When you execute a conditional acceptance, which is permitted under contract law, you accept the other party’s offer subject to the fulfillment of specific conditions that you specify. In other words, you promise to do anything the offerer requests if he or she first fulfills your requirements.
Let’s imagine you receive a letter from your neighbor stating that you owe him $100. You know you already paid him back, but you also know that arguing with him will give credence to his claim, making you the debtor and him the creditor, and that ignoring or rejecting his offer will make you the debtor. So you decide to be a real sovereign and accept his offer conditionally pending proof of claim via signed affidavit, signed under his full commercial obligation, that you haven’t previously settled and closed that account.
This effectively shifts the burden of proof on him. He must now show that you have not yet paid him back. This is based on the principle, “The burden of evidence rests with the person who makes the assertion.” A self-evident truth is a maxim law. It’s a rule that society has come to accept as common sense and a part of daily life. Later this week, I’ll write a piece about maxim laws.
However, there are a few possibilities now. When you return your conditional acceptance letter to your neighbor, you have a third-party witness, generally a notary public, attest that you sent it and that the person you’re sending it to has the number of days you specified to answer, or they will certify his non-performance. If your neighbor decides to take you to court, you’ll have prime facie evidence that you tried to address the matter, as well as a contract that your neighbor agreed to when he didn’t respond or challenge your conditional acceptance.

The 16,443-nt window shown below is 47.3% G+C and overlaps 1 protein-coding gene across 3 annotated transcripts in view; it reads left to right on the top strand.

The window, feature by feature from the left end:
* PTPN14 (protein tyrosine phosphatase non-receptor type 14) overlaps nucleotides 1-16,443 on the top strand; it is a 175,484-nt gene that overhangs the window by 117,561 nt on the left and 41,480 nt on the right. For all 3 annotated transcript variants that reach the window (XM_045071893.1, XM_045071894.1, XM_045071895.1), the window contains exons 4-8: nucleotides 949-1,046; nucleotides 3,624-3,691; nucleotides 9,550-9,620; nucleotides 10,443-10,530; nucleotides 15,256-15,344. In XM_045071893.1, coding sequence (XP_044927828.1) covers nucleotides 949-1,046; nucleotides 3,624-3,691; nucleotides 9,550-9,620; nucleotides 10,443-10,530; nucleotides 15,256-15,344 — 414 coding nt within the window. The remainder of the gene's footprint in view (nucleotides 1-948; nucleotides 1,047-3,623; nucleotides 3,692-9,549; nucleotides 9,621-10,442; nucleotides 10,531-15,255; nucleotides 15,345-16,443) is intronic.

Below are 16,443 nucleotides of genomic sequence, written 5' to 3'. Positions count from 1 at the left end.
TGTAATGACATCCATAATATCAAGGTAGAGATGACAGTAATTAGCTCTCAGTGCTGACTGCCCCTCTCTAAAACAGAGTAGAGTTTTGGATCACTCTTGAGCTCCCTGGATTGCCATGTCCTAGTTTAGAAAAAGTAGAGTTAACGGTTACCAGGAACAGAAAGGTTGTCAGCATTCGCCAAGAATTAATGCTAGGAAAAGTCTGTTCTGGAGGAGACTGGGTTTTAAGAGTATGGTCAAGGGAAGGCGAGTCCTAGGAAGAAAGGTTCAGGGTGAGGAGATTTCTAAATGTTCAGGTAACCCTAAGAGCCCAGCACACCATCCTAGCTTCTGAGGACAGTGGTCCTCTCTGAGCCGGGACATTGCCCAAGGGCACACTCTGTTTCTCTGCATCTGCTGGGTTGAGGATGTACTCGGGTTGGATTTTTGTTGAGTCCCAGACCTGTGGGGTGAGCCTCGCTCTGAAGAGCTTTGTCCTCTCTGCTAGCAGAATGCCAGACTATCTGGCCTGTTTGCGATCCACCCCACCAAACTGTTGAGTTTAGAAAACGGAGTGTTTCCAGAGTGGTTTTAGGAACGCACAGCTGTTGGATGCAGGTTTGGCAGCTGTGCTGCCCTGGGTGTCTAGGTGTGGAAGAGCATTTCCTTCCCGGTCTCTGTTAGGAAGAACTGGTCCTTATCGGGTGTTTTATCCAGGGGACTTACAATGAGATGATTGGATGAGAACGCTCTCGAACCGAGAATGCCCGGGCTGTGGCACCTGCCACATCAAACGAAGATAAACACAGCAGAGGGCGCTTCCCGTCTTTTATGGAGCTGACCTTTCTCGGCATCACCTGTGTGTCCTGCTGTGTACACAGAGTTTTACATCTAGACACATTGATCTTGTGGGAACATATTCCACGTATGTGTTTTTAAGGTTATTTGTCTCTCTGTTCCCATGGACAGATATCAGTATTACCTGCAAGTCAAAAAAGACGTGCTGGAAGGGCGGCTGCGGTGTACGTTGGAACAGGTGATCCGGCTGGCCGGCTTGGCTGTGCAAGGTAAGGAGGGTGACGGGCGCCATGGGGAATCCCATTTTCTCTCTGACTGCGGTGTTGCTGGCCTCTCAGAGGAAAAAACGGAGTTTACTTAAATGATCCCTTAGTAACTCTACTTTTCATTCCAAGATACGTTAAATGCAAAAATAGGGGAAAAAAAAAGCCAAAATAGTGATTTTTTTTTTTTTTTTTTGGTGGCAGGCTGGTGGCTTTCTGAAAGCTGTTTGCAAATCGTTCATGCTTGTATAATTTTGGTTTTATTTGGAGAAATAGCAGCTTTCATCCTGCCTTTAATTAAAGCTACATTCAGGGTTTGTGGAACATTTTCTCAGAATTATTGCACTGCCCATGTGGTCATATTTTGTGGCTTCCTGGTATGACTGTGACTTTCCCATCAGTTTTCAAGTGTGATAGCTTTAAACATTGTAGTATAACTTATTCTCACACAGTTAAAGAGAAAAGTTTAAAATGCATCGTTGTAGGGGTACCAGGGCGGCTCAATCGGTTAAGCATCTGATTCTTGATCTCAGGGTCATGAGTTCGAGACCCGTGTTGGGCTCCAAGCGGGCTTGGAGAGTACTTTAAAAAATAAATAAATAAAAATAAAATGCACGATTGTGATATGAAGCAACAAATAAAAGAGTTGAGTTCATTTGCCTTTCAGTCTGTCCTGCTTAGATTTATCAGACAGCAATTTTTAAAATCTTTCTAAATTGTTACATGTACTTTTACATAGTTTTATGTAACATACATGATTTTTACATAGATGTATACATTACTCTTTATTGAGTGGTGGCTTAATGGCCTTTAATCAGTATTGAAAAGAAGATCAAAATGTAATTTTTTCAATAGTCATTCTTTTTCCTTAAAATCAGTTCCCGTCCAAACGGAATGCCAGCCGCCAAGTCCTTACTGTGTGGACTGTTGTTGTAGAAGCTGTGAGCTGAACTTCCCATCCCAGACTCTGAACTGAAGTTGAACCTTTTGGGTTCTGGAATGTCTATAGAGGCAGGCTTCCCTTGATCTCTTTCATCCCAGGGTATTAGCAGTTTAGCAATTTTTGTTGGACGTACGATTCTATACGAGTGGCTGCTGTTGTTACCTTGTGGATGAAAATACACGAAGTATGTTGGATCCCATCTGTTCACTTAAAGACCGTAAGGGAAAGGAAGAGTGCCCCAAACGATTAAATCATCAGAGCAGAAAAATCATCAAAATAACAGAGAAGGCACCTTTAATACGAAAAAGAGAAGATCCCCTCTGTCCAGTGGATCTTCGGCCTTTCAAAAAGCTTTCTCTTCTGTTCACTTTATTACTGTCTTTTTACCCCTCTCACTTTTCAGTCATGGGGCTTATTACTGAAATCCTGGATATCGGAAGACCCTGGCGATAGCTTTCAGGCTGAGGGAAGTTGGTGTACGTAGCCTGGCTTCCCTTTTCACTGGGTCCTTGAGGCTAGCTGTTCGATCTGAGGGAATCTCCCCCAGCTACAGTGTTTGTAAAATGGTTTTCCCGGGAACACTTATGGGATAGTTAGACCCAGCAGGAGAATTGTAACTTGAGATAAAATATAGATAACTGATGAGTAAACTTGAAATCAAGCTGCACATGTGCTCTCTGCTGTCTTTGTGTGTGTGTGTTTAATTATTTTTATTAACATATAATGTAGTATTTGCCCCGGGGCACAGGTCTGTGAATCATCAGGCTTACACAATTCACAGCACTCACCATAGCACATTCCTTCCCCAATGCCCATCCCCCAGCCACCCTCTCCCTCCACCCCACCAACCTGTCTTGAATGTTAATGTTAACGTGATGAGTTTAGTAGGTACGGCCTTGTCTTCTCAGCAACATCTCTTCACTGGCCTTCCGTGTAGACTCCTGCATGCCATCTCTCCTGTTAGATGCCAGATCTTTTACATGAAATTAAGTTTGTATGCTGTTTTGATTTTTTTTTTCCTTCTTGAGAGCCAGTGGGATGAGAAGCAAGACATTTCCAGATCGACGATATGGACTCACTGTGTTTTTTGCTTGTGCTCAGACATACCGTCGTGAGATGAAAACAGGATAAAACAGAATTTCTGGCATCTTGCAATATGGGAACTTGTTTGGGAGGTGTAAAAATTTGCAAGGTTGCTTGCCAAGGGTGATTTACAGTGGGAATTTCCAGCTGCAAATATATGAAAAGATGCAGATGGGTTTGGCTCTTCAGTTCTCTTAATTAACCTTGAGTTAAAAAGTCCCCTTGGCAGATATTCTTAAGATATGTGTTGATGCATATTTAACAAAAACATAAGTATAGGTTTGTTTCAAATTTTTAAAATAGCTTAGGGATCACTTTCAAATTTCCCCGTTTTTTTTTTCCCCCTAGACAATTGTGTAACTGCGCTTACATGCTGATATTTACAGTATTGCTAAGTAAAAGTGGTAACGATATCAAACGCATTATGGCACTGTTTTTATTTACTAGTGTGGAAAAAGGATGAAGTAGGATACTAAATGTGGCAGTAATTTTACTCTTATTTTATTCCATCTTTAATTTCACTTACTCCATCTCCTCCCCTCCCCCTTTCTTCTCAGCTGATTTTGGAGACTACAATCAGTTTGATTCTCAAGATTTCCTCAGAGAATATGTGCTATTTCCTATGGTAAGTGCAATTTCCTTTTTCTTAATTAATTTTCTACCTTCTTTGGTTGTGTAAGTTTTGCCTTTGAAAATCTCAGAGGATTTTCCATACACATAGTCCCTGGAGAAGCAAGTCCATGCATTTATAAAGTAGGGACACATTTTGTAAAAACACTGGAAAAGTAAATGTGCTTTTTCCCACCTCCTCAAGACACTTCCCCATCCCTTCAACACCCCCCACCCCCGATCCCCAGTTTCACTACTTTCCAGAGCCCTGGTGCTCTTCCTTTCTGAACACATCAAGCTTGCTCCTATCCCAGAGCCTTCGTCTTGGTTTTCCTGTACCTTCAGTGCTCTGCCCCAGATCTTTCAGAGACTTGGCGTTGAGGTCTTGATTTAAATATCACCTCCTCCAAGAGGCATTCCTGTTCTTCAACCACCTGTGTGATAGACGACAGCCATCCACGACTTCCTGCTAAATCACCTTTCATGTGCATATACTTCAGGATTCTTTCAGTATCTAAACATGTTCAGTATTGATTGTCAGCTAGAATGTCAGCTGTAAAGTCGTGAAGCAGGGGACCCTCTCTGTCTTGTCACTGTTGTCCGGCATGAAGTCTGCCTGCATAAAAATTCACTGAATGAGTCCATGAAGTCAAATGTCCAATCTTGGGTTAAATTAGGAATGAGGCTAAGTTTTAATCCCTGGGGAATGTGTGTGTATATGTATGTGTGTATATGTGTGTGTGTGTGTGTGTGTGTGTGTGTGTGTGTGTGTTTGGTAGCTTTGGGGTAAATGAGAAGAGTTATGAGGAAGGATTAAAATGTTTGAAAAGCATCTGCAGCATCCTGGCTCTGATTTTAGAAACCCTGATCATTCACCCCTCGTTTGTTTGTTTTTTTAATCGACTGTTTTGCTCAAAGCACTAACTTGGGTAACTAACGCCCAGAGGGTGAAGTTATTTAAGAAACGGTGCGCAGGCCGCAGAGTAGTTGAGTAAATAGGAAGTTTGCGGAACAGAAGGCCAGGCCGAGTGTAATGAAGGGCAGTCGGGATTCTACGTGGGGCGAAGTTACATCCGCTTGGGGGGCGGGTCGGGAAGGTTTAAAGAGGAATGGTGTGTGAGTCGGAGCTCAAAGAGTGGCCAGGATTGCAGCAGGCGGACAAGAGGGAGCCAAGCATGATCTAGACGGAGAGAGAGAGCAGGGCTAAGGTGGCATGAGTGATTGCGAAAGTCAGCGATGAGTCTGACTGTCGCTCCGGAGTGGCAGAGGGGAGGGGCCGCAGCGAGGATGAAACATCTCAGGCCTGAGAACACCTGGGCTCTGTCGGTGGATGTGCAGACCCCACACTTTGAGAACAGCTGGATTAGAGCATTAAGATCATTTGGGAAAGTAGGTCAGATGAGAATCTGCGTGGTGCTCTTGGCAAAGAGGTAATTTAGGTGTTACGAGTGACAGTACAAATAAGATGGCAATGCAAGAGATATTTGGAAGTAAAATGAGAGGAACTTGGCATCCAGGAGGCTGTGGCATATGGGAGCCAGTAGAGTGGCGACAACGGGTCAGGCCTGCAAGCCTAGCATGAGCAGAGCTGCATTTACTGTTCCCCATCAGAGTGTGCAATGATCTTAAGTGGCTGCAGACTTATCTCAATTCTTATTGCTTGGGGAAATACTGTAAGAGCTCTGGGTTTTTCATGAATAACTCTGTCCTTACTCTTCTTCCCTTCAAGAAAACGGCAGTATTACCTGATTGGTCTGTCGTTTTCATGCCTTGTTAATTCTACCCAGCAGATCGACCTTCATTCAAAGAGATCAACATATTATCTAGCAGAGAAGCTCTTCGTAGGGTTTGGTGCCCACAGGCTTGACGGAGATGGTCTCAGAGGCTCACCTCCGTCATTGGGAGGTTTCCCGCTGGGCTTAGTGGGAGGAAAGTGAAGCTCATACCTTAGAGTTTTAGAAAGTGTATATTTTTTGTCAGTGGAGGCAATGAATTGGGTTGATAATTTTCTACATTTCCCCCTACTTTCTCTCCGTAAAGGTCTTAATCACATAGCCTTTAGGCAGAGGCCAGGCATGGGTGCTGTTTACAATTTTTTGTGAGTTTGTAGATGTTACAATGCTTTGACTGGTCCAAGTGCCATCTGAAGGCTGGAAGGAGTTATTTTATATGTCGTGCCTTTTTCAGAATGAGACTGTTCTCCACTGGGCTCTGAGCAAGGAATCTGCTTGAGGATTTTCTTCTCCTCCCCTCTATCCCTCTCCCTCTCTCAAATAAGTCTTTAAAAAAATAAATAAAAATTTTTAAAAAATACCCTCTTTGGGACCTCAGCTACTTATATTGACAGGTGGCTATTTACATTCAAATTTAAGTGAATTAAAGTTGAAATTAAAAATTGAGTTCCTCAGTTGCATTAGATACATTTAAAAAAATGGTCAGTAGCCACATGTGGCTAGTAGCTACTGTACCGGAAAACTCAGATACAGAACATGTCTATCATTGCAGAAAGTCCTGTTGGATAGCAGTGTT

Let’s take a step back for a moment. When you email your conditional acceptance to your neighbor, you’ll include your own contract terms and conditions. So you’re essentially re-contracting with your neighbor. You put how long your neighbor has to respond, that you’d be more than happy to pay conditional upon proof of claim, and what will happen if he doesn’t respond or perform, which will include the fact that no such debt exists, in your affidavit (most conditional acceptances, at least the ones I do, are in the form of an affidavit). When your neighbor fails to do so, he has implicitly accepted to your terms and conditions. You now have a contract with your neighbor that has been seen by a third party, which you may use to defend yourself in court if he ever tries to sue you for it.
This is only a brief overview of how powerful conditional acceptance is, as well as the fundamentals of how it works. You’ll still need to do a lot of research and due diligence to figure out how to utilize it properly, and I’ll be writing more pieces on it soon to assist you.
How can I get a debt discharged?
When a debtor is discharged from debts in bankruptcy court, he is no longer liable for the debts, and the lender is no longer allowed to attempt to collect the debts. The court will make a judgement on whether or not to discharge debts. When a debtor meets the discharging requirements under Chapter 7 or Chapter 11 of federal bankruptcy law, the court can make a discharging ruling, or the ruling can be based on a debt cancellation.
A debt cancellation occurs when the lender agrees to forgive the remainder of the obligation. For example, if the debtor and the lender signed a “debt cancellation agreement (DCA)” when they signed the original lending contract, the lender would have to discharge the debt if the cancellation agreement is deemed to be legal by the court. In this instance, the debtor might seek the court to grant a discharge order, releasing the debtor from future obligations. In a retail installment contract, a DCA is frequently used by businesses. Some states demand that the DCA be approved by specific government entities (see this Texas motor vehicle sales finance DCA submission requirement for further details.)
What does a UCC 1 308 stand for?